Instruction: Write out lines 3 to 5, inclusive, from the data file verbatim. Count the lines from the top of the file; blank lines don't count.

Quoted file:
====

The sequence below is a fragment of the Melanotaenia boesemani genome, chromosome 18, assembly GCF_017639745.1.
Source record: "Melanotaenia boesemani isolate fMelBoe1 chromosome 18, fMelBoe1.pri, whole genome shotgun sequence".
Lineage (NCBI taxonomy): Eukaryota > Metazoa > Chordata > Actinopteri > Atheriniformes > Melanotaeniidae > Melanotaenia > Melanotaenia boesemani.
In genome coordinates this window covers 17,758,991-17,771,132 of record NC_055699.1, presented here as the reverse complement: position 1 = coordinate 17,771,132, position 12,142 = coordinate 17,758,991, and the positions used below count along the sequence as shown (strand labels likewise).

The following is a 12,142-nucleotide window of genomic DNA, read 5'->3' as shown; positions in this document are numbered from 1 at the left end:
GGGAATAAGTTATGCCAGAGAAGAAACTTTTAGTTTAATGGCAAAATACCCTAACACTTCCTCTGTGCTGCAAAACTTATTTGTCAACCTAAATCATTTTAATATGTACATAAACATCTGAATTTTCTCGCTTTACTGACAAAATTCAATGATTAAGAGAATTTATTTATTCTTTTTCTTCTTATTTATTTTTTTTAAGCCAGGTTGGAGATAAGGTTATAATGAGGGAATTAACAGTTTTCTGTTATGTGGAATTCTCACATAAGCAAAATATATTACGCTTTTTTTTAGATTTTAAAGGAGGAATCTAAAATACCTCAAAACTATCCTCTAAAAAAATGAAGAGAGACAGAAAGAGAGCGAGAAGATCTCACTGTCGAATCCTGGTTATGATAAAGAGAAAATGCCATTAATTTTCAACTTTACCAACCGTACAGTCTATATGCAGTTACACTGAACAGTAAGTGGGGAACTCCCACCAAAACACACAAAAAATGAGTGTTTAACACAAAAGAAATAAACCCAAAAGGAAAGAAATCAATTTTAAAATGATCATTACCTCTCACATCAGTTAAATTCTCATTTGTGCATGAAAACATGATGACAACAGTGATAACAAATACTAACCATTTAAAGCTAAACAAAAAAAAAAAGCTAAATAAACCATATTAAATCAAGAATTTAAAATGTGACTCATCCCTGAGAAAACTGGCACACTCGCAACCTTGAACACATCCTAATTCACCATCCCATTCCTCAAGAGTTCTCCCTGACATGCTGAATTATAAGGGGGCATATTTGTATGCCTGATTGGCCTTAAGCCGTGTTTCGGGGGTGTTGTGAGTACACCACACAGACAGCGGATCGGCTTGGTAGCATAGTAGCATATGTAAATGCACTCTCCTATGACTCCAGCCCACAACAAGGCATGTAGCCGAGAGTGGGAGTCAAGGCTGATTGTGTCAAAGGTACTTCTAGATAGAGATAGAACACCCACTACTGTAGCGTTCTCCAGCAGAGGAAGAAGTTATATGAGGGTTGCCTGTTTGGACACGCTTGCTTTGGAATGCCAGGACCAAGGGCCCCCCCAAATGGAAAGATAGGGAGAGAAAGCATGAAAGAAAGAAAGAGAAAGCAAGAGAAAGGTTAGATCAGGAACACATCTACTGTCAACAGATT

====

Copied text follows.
Lineage (NCBI taxonomy): Eukaryota > Metazoa > Chordata > Actinopteri > Atheriniformes > Melanotaeniidae > Melanotaenia > Melanotaenia boesemani.
In genome coordinates this window covers 17,758,991-17,771,132 of record NC_055699.1, presented here as the reverse complement: position 1 = coordinate 17,771,132, position 12,142 = coordinate 17,758,991, and the positions used below count along the sequence as shown (strand labels likewise).

The following is a 12,142-nucleotide window of genomic DNA, read 5'->3' as shown; positions in this document are numbered from 1 at the left end: